Prove that $\displaystyle\sum_{i=1}^n\frac{(1-a_i)^n}{a_i\prod_{j\neq i}(a_j-a_i)}=\frac{1}{a_1\cdots a_n}-1$ for distinct $a_1,\cdots,a_n\in\mathbb{R}\backslash\{0\}$.

I noticed that it is equivalent to $\displaystyle\sum_{i=1}^nx_i^n\prod_{j\neq i}\frac{1-x_j}{x_i-x_j}=1-\prod_{k=1}(1-x_k)$ where $x_i=1-a_i$, then the LHS can be regarded as Lagrange interpolation formula, the value at $x=1$ of the polynomial of degree $n-1$ going through $(x_1,x_1^n),\cdots,(x_n,x_n^n)$.

But I don't know if it is useful for the proof.

  • 2
    $\begingroup$ You can edit a question instead of reposting it. $\endgroup$
    – Aig
    Commented Mar 20 at 17:33
  • $\begingroup$ Oh I see, thank you! $\endgroup$ Commented Mar 21 at 2:41

2 Answers 2


You are almost done using your approach. You have an $n-1$ degree polynomial $p(x)$ such that $p(a_i) = a_i^n$. The $a_i$ are the roots of $x^n - p(x)$ and since this is monic, it follows that $x^n - p(x) = (x-a_1)...(x-a_n)$. Then, plugging in 1 gives $p(1) = 1 - (1-a_1)...(1-a_n)$ which is what you wanted.

  • $\begingroup$ Got it, thank you very much! $\endgroup$ Commented Mar 21 at 2:38

Another approach, using partial fractions

Solve by partial fractions:

$$\frac{(x-1)^n}{(x-a_1)(x-a_2)\cdots (x-a_n)}=1+\sum_{i=1}^n \frac{b_i}{x-a_i}\tag1$$

Multiplying by $x-a_i$ and evaluating both sides at $x=a_i,$ you get:

$$b_i=\frac{(a_i-1)^n}{\prod_{j\neq i} (a_i-a_j)}=-\frac{(1-a_i)^n}{\prod_{j\neq i}(a_j-a_i)} $$

Evaluating $(1)$ at $x=0,$ you get:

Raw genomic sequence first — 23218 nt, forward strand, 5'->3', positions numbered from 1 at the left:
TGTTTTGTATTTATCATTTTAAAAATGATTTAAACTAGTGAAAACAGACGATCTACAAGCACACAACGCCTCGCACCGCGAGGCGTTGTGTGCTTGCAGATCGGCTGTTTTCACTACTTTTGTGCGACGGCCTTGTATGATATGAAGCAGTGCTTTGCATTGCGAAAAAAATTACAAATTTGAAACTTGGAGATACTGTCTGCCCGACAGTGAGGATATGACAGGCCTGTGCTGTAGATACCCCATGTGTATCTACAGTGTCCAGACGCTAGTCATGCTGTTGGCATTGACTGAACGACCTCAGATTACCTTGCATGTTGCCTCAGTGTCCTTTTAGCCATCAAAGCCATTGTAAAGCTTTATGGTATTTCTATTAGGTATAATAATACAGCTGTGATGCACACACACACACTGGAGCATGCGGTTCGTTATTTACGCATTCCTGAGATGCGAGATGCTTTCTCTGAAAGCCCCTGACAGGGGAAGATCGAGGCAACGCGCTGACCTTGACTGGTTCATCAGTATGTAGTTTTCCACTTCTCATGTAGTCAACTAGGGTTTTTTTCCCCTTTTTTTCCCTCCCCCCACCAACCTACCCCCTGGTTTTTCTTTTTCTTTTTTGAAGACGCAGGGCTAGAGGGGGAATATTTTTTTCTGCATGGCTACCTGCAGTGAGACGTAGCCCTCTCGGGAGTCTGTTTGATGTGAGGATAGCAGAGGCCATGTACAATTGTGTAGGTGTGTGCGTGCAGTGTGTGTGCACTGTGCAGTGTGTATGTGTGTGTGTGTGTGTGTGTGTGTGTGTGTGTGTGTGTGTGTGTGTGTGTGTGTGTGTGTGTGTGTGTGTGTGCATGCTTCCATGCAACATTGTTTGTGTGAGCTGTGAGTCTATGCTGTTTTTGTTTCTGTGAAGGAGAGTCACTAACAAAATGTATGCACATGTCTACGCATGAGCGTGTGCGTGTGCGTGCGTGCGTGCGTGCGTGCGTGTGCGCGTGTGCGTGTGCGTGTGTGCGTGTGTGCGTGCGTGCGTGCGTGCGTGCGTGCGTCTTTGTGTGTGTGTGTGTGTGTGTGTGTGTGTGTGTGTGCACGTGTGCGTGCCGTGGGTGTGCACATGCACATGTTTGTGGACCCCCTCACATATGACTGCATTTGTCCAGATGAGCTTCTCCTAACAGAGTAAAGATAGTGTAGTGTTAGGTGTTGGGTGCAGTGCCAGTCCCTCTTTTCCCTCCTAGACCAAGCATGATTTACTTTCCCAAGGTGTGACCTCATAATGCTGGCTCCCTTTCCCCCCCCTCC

$$\frac{1}{a_1\dots a_n}=1+\sum_{i=1}^n \frac{(1-a_i)^n}{a_i\prod_{j\neq i}(a_j-a_i)}$$

Which easily gives your result.

More generally, if $p(x)$ is a polynomial of degree less than or equal to $n$ with coefficient $c$ at $x^n,$ we get:

$$\frac{(-1)^np(0)}{a_1\dots a_n}=c-\sum_i\frac{p(a_i)}{a_i\prod_{j\neq i}(a_i-a_j)}$$

If $p(x)=(x-k)^n,$ then you get:

$$\frac{k^n}{a_1\dots a_n}-1=\sum_{i=1}^n\frac{(k-a_i)^n}{a_i\prod_j(a_j-a_i)}$$

If $p(x)=(x-k)^m$ for $m<n$ then $c=0$ and:

$$\frac{k^m}{\prod a_i}=\sum_{i=1}^n \frac{(k-a_i)^m}{a_i\prod(a_j-a_i)}$$

If $1\leq m\leq n$ then you get, by subtracting $k^m/\prod a_i$ from $k\cdot k^{m-1}/\prod a_i$

$$\sum_{i=1}^n\frac{(k-a_i)^{m-1}}{\prod_j(a_j-a_i)}=\delta_{mn}=\begin{cases}1&m=n\\0&m\neq n\end{cases}.$$

  • $\begingroup$ Got it, thank you very much! $\endgroup$ Commented Mar 21 at 2:39
  • $\begingroup$ My answer isn't really that different from the Lagrange interpolation view - there is a strong relationship between partial fractions and Legrange interpolation of polynomials. I just think partial fractions first when I see such equalities. $\endgroup$ Commented Mar 21 at 14:18

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